Canada’s Muslim Mounties allowed to wear hijabs on duty

The Royal Canadian Mounted Police © Mark Blinch
The Royal Canadian Mounted Police have given official permission to female officers to wear hijabs along with their famous British-style red uniforms in hopes that the stunning measure will boost recruitment of Muslim women and promote diversity.

“The commissioner of the Royal Canadian Mounted Police (RCMP) recently approved this addition to the uniform,” Scott Bardsley, a spokesman for Public Safety Minister Ralph Goodale, told AFP on Tuesday.

“This is intended to better reflect the diversity in our communities and encourage more Muslim women to consider the Royal Canadian Mounted Police as a career option,” he added.

Police in Britain, Sweden, and Norway, as well as some US states, have adopted similar uniform policies, Bardsley said.

The decision to allow hijabs was first approved in mid-January, but was officially announced on Tuesday, according to local daily La Presse, which cited internal correspondence between Goodale and RCMP Commissioner Bob Paulson. 

Three types of hijabs were tested before one was selected as suitable for police activities, according to the newspaper.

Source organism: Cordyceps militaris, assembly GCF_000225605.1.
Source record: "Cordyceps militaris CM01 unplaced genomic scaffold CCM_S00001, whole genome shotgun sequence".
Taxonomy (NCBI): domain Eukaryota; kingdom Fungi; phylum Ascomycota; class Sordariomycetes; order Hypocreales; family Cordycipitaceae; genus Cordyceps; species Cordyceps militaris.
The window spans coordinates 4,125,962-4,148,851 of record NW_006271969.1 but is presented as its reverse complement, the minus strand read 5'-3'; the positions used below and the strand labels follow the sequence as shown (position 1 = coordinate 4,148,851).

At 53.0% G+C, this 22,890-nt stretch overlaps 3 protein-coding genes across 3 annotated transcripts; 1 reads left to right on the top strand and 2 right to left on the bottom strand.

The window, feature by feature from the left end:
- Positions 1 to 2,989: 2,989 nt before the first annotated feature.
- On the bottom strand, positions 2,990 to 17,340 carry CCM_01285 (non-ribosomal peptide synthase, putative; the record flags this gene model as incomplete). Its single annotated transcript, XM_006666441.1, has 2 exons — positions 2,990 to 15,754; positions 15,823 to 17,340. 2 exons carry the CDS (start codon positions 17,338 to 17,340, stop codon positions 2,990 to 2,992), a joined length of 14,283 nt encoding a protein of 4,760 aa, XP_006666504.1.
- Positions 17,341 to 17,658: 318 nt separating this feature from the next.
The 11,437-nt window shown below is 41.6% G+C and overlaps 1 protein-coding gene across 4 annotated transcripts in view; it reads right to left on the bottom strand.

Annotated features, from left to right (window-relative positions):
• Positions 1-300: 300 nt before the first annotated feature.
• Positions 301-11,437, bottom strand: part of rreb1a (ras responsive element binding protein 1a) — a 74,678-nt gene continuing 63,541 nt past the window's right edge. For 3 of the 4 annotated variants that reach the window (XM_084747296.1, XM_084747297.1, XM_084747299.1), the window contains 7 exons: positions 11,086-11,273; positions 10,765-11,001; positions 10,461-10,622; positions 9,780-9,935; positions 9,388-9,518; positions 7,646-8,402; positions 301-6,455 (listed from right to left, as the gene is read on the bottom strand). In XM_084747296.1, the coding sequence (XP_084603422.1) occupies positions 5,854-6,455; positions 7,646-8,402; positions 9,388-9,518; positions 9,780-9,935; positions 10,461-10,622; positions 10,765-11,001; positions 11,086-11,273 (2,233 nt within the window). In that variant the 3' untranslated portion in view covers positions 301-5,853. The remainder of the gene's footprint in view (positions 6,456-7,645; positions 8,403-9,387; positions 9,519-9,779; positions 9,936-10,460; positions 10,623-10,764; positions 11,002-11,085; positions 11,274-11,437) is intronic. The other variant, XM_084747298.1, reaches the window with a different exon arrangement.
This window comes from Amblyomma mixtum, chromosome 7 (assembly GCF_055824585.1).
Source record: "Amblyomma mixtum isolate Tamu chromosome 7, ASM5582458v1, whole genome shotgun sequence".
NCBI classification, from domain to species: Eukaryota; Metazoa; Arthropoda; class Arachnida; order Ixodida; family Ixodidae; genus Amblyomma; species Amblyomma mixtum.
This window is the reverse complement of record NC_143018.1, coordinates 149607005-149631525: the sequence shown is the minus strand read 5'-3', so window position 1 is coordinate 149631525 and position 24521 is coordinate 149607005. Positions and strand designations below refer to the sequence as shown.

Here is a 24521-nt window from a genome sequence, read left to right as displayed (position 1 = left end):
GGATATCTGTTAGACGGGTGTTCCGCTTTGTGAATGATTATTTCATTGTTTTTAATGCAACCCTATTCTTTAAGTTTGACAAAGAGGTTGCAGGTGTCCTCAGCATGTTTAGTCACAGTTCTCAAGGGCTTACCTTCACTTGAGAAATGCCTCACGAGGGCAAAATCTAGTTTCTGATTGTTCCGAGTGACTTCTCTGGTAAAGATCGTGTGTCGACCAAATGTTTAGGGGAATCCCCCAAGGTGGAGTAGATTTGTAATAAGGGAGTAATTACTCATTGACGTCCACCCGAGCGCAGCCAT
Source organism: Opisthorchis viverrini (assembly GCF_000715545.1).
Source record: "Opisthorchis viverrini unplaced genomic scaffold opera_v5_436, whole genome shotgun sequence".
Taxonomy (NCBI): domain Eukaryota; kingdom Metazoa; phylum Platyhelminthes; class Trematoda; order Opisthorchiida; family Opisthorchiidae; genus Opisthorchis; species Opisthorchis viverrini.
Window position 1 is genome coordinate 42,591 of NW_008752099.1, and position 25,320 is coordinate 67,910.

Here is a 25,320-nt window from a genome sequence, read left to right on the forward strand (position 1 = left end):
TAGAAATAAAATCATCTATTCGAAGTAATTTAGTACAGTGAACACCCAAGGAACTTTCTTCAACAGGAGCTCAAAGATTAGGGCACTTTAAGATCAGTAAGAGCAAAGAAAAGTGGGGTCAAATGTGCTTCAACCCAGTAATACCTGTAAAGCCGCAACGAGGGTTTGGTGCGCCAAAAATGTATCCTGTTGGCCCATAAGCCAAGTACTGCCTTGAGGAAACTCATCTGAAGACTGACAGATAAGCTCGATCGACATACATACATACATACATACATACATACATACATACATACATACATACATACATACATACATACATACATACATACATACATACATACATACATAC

The RCMP has become the third Canadian police agency to allow hijabs to be worn on duty. Toronto police first allowed it in 2011 and Edmonton police give it the green light in 2013, according to Commissioner Paulson’s note cited by La Presse.

The RCMP uniform – a red serge tunic, leather riding boots, and wide-brimmed Stetson campaign hat – is iconic for Canadians and has only undergone minor changes since it was first introduced in the 1800s, largely influenced by British military traditions of the time.

Prior to the uniform change, some 30 officers had asked for the rules to be relaxed for religious or cultural reasons over the past two years, La Presse reported. In most cases, the officers wanted to grow beards.

In early 1990, RCMP Sikh officers were allowed to wear turbans, and general attitudes towards the uniforms have softened since then.

Encouraging diversity appears to be a significant part of Prime Minister Justin Trudeau domestic policy. Earlier on Tuesday, he dismissed the idea of Canada imposing a burkini ban – a hot and pressing issue across Europe.

“In Canada, can we speak of acceptance, openness, friendship, understanding? It is about where we are going and what we are going through every day in our diverse and rich communities,” he was cited as saying by AFP.